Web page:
"We'll have to do the best we can," Templeton said, "we encourage our fans to come early and be patient. And Mississippi people will be. Our thoughts right now are not about a football game but our citizens, especially those on the Gulf Coast. And we have a lot of season ticket holders south of I-20."

There are also some longtime fans who will be parking in new places, as ongoing campus bookstore construction has taken over the large grass lot behind the west grandstand and the infamous ‘Five Points' is now just two roads. Templeton said three parking lots had to be relocated, and traffic flow is very different now because two whole streets have been lost permanently. Still he insists "There is no one in a priority lot that is more than ¼ of a mile from the stadium.

"This was for the traffic plan of the University, to try to keep traffic off the center of the campus. This is a two-year plan, there will be some more changes this coming summer." He also said that on gameday the Bulldogs will still bus to the Amphitheatre and walk to Turman Field House just as they did last year.

While all MSU attention is on matters at home, events in New Orleans have put the September 17 game with Tulane in the Superdome very much in question. At this point nobody can legitimately claim to know what is going to happen—rescheduling, moving, or outright cancellation. Templeton has not been able to discuss the subject with his counterpart at Tulane. "No, I've had conversations with Murray State, I have not had any conversations with Tulane. I don't think paying a football game is on the agenda of the people at Tulane right now from what we've seen on TV."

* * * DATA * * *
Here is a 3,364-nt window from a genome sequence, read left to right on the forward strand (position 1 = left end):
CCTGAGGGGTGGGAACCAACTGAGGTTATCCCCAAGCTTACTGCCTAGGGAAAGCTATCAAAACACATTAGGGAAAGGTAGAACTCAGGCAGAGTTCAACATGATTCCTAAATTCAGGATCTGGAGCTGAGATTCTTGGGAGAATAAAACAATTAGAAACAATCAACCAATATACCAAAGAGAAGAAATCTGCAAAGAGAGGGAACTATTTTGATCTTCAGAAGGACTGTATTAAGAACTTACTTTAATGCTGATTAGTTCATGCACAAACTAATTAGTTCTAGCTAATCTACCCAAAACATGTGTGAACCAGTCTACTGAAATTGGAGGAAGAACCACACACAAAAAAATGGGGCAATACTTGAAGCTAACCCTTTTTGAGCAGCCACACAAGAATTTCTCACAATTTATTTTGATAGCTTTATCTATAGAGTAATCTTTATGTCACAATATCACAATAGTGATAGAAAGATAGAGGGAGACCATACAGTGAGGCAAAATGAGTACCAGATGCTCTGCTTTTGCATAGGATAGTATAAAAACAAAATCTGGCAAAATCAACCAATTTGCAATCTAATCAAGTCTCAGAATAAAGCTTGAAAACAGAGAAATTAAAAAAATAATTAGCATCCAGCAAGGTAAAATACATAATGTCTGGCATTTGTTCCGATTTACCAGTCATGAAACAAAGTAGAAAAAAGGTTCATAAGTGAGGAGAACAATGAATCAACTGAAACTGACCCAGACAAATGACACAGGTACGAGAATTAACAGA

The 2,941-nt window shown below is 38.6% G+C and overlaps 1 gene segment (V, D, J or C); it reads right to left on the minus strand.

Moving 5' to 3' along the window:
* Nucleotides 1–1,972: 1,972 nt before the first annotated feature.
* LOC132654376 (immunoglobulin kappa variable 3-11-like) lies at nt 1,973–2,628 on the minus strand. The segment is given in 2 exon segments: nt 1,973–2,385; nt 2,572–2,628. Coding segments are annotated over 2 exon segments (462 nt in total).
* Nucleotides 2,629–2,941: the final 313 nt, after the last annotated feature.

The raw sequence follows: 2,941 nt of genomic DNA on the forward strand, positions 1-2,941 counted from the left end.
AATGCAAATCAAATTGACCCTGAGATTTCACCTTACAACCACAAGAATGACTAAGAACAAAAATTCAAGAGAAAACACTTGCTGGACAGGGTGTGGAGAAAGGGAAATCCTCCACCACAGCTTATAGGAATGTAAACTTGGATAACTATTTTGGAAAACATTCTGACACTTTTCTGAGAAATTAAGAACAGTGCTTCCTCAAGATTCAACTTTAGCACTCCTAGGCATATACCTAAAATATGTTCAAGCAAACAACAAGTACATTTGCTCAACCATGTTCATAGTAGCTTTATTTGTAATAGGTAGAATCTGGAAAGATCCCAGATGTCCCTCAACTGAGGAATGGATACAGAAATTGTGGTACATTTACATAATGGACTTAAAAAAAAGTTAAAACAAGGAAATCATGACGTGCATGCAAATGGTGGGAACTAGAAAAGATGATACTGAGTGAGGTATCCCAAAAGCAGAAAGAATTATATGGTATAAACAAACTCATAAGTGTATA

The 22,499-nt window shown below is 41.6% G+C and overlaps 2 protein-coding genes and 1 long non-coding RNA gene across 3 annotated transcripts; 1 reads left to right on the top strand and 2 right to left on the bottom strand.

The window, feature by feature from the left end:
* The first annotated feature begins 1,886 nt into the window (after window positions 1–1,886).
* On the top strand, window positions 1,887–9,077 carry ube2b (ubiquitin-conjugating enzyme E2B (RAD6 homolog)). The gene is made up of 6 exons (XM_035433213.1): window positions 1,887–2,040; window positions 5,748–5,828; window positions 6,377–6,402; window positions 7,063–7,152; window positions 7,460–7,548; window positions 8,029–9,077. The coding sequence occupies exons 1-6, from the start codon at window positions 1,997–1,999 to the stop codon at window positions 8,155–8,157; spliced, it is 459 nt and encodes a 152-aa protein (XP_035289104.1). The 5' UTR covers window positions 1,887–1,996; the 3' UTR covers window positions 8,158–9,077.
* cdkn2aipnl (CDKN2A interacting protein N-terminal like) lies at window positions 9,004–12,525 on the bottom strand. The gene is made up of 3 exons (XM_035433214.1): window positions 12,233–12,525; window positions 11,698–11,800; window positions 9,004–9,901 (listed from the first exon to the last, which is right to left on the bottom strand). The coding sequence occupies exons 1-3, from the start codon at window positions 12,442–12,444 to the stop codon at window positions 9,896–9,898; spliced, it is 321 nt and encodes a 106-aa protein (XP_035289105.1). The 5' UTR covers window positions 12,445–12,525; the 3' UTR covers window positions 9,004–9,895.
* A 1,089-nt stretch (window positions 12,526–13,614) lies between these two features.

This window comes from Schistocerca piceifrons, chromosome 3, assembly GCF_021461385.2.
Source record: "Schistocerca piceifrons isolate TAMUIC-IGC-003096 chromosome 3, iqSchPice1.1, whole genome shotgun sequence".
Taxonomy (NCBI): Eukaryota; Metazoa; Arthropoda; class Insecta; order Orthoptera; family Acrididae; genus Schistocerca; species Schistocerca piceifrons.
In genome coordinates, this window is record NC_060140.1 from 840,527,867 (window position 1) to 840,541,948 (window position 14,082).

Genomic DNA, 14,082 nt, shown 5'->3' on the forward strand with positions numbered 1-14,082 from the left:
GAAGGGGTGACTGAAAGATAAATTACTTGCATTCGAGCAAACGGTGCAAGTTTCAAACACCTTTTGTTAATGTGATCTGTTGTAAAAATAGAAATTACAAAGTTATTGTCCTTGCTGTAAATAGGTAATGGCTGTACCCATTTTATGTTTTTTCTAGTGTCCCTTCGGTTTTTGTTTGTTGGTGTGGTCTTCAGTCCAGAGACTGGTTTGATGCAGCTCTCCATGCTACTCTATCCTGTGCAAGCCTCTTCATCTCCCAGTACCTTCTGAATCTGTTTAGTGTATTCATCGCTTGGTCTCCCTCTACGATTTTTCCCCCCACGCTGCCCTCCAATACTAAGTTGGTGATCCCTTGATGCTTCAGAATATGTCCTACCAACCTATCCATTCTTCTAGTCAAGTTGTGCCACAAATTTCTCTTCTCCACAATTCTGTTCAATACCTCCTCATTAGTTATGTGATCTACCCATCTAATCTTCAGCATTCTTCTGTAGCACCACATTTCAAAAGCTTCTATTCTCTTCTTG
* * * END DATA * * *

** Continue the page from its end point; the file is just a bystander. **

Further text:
Tulane's football team and much of the administration is currently staying at Jackson State in Mississippi, and they have thought as far ahead as the coming weekend with the Sunday game at Southern Mississippi now postponed. But obviously the Green Wave staff is just coming to grips with their catastrophic campus and city situation.

"I have not talked with Rick Dixon," Templeton said, "I figure there are much bigger issues than three weeks down the road. When it's time to talk we'll talk. Tulane has got to evaluate where they are going carry this team, where they're going to train, how they're going to get school started. There are no quick answers. Well have to let Tulane evaluate their position, and hopefully we'll assist them any way we can."

One assist Bulldog fans would quickly offer is to play the game at Scott Field. That is a possibility, Templeton acknowledged, though it is not as simple a matter for either team as changing the ‘at' on the schedule. The A.D. discounted the suggestion of playing the game in Jackson. As home team for this game, Tulane would seem to have the final say in the game site on the scheduled day, so while Mississippi State can suggest alternatives it cannot dictate anything.

"I think we'll be flexible as best we can," said Templeton. "The other problem they've got is they have ten other opponents that you hope are able to get going. I don't envy them, I wish them the best. Their A.D. and coaches live a close distance to the campus, so playing a football game is not on their agenda right now."